Another day I went to an old favorite, Lulu’s Provencal Table, by Richard Olney to make a richly-flavored tapenade to go with a new loaf of my whole grain levain.  This was augmented with heirloom tomatoes, thinly-sliced red onions marinated with sumac and lime juice, colorful roasted sweet peppers, one very good dill pickle, roasted beets and cauliflower, black olives, pan-roasted shitakes, plus cucumbers, guacamole, and lots more basil.  Favored wine bottles included a Spanish Samsó (Clos de Noi) and a white Rioja (Lopez de Heredia Tondonia).  I still didn’t gain any weight, but I had fun trying.

peas and olive oil ravioli-2 lunch Grilled Levain and Friends Grilled bread, toppings and savories Lulu's tapendade Pickle Peppers Saturday lunch 2 Clos De Noi 2009 Samsoe Vina Tondonia white Rioja 1991-2

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So Many Good Meals, So Few Blog Posts….

This will be my catch-up entry (no, NOT ketchup, don’t use it) for the summer.  I haven’t posted anything for more than a month.  Sure, I have good excuses, but you don’t want to hear them anyway.  So I will just share some of my favorite dishes with you during this period.

Vegan Solution for Cheap Red Wine

One of the meals was built around a very cheap (~$5) Sangiovese from our friends at Trader Joe’s.  The brand was Griffone, and I had found their Primitivo to be a great value, so I thought I would give the Sangiovese a try.  No luck; it had all the charm of cheap cherry pop (soda).  The vegan solution was to use the wine (reduced by boiling it down) to flavor some onions, add freshly-cooked vegetables and combine with a good organic pasta.  Pasta was Trenette from Liguria: veggies included onions, tomato, yellow zucchini, fresh fava beans, and scallions; and the wine (to drink) was one of my favorite Ligurian reds, Bansigu, from Social Wines.  What are the grapes?  Here is the list from Bruna, the winery:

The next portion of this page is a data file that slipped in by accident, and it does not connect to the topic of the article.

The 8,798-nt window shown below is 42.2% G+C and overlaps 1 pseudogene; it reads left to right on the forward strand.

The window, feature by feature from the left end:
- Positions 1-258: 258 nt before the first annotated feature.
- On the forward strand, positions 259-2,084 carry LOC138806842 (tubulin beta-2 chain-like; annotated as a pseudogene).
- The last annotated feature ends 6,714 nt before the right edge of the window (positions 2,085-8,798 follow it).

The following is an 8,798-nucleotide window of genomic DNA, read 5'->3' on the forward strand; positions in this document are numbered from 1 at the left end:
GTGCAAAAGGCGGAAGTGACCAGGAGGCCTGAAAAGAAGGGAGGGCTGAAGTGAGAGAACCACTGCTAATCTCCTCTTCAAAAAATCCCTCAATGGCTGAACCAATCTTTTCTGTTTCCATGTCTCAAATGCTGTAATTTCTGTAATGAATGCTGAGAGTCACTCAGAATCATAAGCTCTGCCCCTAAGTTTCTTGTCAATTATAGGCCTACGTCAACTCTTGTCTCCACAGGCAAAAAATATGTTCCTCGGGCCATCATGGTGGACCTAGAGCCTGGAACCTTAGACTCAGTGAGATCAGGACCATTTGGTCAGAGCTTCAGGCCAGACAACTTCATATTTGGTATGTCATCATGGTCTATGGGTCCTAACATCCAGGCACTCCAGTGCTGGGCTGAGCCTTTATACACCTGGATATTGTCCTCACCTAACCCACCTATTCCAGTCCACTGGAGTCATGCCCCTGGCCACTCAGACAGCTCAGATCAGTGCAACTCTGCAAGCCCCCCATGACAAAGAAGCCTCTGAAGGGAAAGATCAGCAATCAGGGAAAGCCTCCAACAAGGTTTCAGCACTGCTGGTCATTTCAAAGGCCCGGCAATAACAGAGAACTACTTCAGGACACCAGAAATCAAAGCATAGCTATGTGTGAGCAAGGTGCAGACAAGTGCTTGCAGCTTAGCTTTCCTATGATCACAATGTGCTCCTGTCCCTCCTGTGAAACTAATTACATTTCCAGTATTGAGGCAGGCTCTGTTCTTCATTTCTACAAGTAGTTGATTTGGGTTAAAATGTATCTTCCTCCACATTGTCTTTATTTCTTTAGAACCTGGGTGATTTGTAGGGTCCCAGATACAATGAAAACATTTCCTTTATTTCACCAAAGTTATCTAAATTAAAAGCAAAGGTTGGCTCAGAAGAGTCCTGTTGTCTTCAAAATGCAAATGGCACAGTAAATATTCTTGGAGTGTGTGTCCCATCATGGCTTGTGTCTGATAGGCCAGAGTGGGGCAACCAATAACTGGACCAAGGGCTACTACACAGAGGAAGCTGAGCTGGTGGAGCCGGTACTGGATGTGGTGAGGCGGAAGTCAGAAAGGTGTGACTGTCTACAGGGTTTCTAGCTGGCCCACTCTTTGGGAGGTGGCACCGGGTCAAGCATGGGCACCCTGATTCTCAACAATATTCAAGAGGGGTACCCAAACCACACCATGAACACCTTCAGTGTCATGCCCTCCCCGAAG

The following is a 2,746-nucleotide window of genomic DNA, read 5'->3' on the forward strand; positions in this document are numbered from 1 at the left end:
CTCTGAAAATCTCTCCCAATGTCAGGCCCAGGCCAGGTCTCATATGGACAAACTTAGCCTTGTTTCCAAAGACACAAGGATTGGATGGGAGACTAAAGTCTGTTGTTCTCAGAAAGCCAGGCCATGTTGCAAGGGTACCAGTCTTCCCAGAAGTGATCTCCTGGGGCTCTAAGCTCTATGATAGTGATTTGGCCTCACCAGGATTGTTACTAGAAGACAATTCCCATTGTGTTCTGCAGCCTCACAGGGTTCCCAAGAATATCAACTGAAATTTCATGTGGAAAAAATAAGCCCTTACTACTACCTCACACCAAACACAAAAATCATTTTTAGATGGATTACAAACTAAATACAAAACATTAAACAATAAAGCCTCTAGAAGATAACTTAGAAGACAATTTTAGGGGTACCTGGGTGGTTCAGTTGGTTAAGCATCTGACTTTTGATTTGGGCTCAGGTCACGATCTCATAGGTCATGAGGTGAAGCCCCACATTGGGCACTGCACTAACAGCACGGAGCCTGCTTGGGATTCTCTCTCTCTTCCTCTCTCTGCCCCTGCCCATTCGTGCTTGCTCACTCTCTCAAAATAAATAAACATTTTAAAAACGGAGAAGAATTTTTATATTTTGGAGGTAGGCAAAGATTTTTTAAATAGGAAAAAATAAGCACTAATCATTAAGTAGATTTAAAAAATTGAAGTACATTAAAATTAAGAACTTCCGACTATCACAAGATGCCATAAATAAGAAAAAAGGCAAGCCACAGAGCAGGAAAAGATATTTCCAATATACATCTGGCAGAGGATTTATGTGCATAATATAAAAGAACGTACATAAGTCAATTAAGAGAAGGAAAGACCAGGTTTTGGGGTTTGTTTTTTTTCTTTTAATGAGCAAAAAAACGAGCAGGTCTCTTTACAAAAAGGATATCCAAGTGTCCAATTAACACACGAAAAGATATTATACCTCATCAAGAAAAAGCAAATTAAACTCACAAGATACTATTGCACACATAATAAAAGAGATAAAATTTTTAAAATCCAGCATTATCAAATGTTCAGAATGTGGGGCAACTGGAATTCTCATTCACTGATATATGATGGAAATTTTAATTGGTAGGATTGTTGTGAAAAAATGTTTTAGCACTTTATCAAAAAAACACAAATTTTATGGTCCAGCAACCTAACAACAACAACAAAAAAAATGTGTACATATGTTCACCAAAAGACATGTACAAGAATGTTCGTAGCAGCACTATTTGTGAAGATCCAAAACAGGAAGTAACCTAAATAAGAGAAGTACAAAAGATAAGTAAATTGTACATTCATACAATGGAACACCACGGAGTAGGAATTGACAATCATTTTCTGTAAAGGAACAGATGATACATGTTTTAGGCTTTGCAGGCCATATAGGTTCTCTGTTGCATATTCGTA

Granaccia 70%, Rossese, Barbera, Cinsault e altre varietà in percentuale minore.

red onion, cheap wine combo red, yellow and gold fresh fava sauce before pasta water sauce Trenette closeup pasta and sauce in pot Bansigu


Next Stop: A Vegan Indian Meal

While Barbara was away in July, it was a good time to experiment with Indian foods and associated spices, of which she is not particularly fond.  I recently bought Anupy Singla’s book, Vegan Indian Cooking, and I’ve found a number of great recipes in it.  Two of them made a fine supper one evening: Kachumber (a tomato, onion, cucumber salad which I made frequently all summer), and a legume dish with lentils and chickpeas.  In honor of my desire for maximum cross-cultural experiences, I chose the wine — a 2012 Roussanne from Savoie, France.  Could not have been a better pairing.

! Kachumber Chana Masala Legumes 2014-07-07 18.35.08 Indian Lentil Dish 2014-07-07 18.57.40 2014-07-07 18.56.12

 Vegetables and Grains

With the farmers markets this summer, I had access to great vegetables, and I also had time to bake.  So a number of meals featured these ingredients, especially beets, Ottolenghi’s hummus, and my favorite whole grain levain bread.